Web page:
Wednesday, February 12, 2014

Books: So Sure of Death, by Dana Stabenow

I've read all but one of Dana Stabenow's Kate Shugak mysteries, and the exception is only because that one is out of print and my efforts to get a used copy have failed so far. So now I'm moving on to her Liam Campbell series. I'm reading them entirely out of order; I've read at least two that come chronologically after this one.

I like them all. (Though I prefer Kate.) I like them so much that they turn my mind to the whole "genre fiction"/"literary fiction" conflict. I assume that Dana Stabenow's mysteries are genre fiction, and that I'm therefore supposed to blush a little bit about reading them, and claim that I only take them to the beach. I'm supposed to see genre fiction as the Cheetos of literature, right? Overflavored, oversalted, and with orange powdery stuff that will stay with me and rub off on thoughts generated by finer literature.

Feh.

Now, there are some genre fiction novels that I do see as the equivalent of...well, not Cheetos, actually; I find Cheetos to be a very fine experience of their type. Maybe the equivalent of those dubious generic imitations of Hostess snack cakes. Vaguely pleasing, nominally fulfilling expectations, but with a disappointing aftertaste that makes you want to go eat something else. (Like a Cheeto.) Vaguely likable people in those stories have cute thoughts about cats or dogs or recipes or home improvement or real estate or expensive shoes, and meanwhile somebody gets murdered. (Oh. Yes. While I'm generalizing my thoughts to fiction in general, the "genre" that I'm talking about here is murder mysteries. We've met, right?)

But Dana Stabenow's mysteries have those moments that make you say, for example, "Oh, my God, he said that to Kate?! He's doomed. Just doomed. Huh? Don't interrupt me, I'm reading!"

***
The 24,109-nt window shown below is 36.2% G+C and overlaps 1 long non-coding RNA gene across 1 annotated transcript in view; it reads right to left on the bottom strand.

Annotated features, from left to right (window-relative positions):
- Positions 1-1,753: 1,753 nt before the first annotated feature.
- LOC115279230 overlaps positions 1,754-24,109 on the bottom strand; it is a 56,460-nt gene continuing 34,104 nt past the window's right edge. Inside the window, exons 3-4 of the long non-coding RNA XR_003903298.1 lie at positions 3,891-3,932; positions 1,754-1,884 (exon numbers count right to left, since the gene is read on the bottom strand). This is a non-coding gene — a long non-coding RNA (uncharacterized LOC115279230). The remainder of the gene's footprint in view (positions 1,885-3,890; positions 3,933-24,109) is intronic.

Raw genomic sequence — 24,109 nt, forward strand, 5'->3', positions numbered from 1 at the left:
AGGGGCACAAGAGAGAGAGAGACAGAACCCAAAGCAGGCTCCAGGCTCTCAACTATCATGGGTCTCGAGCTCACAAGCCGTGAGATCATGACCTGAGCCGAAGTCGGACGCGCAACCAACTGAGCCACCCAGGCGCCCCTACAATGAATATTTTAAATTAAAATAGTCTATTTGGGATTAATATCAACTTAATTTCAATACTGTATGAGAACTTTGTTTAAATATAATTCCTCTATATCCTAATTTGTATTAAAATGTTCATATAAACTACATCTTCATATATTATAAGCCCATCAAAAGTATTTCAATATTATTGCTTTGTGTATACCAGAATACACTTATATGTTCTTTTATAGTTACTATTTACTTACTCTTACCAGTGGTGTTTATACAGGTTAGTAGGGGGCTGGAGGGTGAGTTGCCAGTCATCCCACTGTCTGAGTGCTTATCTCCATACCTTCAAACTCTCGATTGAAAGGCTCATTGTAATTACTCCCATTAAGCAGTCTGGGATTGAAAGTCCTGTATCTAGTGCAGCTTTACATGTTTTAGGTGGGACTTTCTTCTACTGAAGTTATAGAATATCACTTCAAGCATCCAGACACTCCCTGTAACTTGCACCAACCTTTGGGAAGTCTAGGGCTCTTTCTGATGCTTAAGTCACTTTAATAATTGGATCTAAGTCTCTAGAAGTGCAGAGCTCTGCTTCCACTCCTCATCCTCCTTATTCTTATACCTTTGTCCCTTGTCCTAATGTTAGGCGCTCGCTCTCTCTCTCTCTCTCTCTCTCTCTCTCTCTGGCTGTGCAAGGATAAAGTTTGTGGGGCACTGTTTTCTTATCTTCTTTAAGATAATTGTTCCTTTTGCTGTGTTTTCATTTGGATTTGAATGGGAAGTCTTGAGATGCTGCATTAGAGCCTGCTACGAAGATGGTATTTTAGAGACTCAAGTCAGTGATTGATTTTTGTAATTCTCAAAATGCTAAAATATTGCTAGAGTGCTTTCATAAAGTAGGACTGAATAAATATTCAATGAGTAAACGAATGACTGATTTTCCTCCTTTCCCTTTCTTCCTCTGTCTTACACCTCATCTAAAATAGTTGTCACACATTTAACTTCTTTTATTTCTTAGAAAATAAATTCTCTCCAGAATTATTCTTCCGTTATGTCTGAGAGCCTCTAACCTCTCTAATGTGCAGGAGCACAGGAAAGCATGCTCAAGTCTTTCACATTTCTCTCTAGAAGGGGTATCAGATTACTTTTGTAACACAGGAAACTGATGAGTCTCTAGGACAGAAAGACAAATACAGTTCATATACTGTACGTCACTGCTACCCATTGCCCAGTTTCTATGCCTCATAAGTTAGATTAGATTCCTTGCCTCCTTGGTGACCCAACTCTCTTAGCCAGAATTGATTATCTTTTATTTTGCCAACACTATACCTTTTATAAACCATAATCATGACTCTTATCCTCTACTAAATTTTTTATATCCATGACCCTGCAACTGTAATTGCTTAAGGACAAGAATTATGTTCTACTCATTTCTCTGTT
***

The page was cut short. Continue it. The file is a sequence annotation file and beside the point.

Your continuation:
And to me, a book that gets you bug-eyed and gawpish about a character, based purely on the character rather than on exploding helicopters or stashes of drugs, can look literary fiction in the face and say, "Feh."

Um. I guess that's about all. I suppose I should really say six or eight words about the actual books, huh? They're set in Alaska, modern day. There's a lot of crime and politics and a moderate amount of sex. Often there's food. There's a wolf. But only half. Read 'em. They're fun.

That is all.

Image: Wikimedia Commons.

4 comments:

Cynthia Salbato said...

I'm definitely going to quote you on the 'feh'. I think my books speak to me in similar ways. I read young adult fiction and while I often question the nutritional merit, there's great comfort in having a book that speaks to me and brings the fun.

Ines said...

I'm in!
I mean, I want to read them. :)

Martha said...

Yo, Cynthia! Yes. Nutritional merit is often not so much the point.

Martha said...

Ines! Read 'em yep yep. I wish that she had written two or three times as many.

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